PPI’s work is always essential
Animal rescue, habitat construction continues because lives depend on it
By Nicole Rivard
COVID-19 has brought the world to its knees, but Primarily Primates work continues to be essential.
At press time Primarily Primates was working with the North American Primate Sanctuary Alliance and a fundraising group to rescue three more chimpanzees from a shuttered California sanctuary. As you know, last fall we took in 10 other primates from that sanctuary, including chimpanzees Norma, Selma and Mighty Fine.
If we achieve our fundraising goals, it is a possibility that Jeeter, Cayleb and Jake are coming to PPI, (although it could be three different chimps as there are several that need placement). Jeeter, 31, and another chimpanzee were kept as pets in a Palm Springs home. Cayleb, 18, and Jake, 20, were relinquished by Steve Martin, owner of Working Wildlife, which trains big cats, primates, wolves and other species to be exploited by the entertainment industry.
We have learned that Jeeter is the peacemaker of the troop. Cayleb takes a bit of time to trust but is a big softie once he warms up to care staff. Jake loves stuffed animals and to play chase with his caregivers while he rolls his head around, like he cannot handle the fun. Jeeter also likes to play chase and listen to the radio as well as making big fluffy nests to sleep in.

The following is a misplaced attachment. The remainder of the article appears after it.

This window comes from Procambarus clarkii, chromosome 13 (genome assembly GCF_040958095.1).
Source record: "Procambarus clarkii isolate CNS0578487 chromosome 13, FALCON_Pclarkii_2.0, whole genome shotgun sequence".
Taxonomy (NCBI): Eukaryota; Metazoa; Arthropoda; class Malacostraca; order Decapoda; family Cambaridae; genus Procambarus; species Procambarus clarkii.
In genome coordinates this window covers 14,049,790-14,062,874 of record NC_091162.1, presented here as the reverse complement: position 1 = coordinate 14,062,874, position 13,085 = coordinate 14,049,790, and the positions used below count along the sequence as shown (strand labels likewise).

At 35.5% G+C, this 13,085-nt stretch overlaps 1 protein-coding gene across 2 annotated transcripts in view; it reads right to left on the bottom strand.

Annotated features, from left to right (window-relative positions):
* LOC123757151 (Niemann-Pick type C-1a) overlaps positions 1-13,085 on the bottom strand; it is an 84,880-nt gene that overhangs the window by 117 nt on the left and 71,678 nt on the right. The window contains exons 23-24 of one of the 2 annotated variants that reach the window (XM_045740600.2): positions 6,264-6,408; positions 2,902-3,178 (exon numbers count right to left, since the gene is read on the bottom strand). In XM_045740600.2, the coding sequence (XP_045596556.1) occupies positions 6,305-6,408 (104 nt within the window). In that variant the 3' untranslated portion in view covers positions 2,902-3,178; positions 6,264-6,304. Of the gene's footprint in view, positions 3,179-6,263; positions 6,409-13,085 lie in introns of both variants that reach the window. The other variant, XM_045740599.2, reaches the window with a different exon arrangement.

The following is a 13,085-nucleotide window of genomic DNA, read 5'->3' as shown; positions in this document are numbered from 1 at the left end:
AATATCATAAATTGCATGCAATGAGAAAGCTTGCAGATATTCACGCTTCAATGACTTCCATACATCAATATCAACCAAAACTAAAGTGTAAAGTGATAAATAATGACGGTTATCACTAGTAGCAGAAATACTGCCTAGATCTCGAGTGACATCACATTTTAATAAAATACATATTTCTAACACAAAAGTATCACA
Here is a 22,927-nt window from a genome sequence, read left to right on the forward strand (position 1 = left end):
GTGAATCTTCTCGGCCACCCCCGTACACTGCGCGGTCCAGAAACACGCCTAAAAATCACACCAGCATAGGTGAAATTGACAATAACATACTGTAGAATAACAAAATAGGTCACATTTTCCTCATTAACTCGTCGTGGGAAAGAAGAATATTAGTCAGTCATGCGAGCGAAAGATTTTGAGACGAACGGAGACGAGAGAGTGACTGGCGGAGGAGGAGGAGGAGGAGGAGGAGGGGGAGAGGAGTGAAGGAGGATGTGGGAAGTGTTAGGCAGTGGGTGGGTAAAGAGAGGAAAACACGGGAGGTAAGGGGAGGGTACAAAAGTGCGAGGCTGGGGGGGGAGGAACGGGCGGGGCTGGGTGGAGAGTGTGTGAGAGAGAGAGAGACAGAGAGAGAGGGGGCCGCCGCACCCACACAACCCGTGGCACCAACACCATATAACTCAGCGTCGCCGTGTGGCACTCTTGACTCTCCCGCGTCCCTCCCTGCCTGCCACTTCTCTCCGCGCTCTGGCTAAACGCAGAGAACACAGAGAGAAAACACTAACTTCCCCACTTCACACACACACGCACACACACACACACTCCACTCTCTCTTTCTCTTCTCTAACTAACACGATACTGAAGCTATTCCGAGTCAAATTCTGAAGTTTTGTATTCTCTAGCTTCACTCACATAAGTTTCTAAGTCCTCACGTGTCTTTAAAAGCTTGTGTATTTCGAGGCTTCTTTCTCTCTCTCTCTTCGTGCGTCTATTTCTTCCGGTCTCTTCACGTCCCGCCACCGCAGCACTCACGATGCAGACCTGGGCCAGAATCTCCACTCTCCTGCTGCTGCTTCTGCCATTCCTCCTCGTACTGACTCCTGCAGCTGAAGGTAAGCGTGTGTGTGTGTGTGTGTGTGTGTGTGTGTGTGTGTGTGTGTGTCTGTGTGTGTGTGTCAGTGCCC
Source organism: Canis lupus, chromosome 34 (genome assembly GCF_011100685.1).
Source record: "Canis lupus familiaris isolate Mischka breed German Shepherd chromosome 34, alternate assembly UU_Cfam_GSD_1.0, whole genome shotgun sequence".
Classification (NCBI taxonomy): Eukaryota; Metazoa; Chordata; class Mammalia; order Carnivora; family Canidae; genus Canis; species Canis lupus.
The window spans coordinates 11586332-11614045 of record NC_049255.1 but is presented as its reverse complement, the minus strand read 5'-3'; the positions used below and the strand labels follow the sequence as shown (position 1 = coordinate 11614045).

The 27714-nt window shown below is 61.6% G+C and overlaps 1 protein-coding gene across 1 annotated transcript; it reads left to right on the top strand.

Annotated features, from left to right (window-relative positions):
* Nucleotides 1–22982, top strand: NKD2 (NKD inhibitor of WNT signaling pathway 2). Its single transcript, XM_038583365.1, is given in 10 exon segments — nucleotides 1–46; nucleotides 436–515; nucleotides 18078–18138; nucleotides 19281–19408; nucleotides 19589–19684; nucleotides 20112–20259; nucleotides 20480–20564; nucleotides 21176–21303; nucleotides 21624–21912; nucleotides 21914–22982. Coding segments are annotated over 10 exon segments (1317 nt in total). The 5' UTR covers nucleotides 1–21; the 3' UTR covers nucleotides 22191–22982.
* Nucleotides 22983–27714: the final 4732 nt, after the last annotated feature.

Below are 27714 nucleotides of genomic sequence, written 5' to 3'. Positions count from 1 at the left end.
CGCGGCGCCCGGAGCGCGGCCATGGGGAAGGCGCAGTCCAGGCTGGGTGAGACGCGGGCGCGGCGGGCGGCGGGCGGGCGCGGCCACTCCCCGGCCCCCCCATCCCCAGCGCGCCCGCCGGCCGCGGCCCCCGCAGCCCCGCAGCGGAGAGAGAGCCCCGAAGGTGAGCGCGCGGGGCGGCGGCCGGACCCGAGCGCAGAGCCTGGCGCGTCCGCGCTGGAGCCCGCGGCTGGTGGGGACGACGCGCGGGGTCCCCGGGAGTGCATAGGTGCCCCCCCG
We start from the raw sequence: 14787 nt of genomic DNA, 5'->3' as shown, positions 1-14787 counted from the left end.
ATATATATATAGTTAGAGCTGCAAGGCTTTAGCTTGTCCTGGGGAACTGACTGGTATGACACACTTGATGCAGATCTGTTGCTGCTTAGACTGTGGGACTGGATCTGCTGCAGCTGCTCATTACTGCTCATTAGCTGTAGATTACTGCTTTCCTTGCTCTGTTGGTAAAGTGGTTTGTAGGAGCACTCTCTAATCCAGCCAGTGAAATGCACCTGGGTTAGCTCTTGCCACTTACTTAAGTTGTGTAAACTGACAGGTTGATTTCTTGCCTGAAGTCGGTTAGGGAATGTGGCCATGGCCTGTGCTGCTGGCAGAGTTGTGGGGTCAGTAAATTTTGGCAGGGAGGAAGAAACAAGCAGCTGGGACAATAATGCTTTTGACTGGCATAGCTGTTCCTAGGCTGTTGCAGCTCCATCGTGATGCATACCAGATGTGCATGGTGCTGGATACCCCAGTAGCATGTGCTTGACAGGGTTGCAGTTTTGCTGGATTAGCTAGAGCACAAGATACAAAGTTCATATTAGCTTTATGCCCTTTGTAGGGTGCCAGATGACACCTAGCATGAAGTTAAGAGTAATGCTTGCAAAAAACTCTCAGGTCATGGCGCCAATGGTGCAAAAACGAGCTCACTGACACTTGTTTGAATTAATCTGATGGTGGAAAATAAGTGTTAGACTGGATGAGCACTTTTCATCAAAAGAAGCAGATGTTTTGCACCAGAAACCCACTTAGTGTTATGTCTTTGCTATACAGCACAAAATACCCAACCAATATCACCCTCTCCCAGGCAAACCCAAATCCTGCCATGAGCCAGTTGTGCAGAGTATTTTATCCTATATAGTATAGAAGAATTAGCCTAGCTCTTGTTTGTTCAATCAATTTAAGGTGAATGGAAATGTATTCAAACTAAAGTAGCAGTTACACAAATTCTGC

We know that chimpanzees used in entertainment have been taken away from their mothers almost immediately for training. And often trainers use physical force, fear and domination to train the animals. Not to mention withholding affection and reassurance.
At PPI, the goal is to ensure each animal’s life is filled with a comfortable, secure and stimulating environment and to give them choices to flourish in their own way.
That is why we are particularly excited about a new, very spacious green space unlike any before at PPI that these new chimps will have access to. The $500,000 raised will allow for construction of the green space as well as demolitions, existing bedroom renovations, administrative costs, veterinary care and an endowment to cover long-term care. If we exceed our fundraising goal, there is also a possibility that one or two more groups of chimpanzees from the shuttered sanctuary will find refuge at PPI.
Three existing habitats will connect to the new green space offering expanded opportunities for enrichment, play and exercise. Among them will be swings, climbing structures, and playscapes such as a bouldering wall and musical garden where they can explore.
We will also be removing some very old structures including an orangutan habitat. In its place will be an ape house that can be used as an additional chimpanzee hang out space or for sick or injured animals. An observation area for volunteers and staff will also be included.
The whole area will be called “Rudy’s Great Outdoors” in honor of our late chimp Rudy who succumbed to cancer in 2017. Known as the godfather of chimps at PPI, he was the first to arrive in 1983 after years of being exhibited in a small cage as a circus sideshow attraction. It will be right next to our Primadome, PPI’s very first chimpanzee-centric enrichment enclosure that opened in March 2014.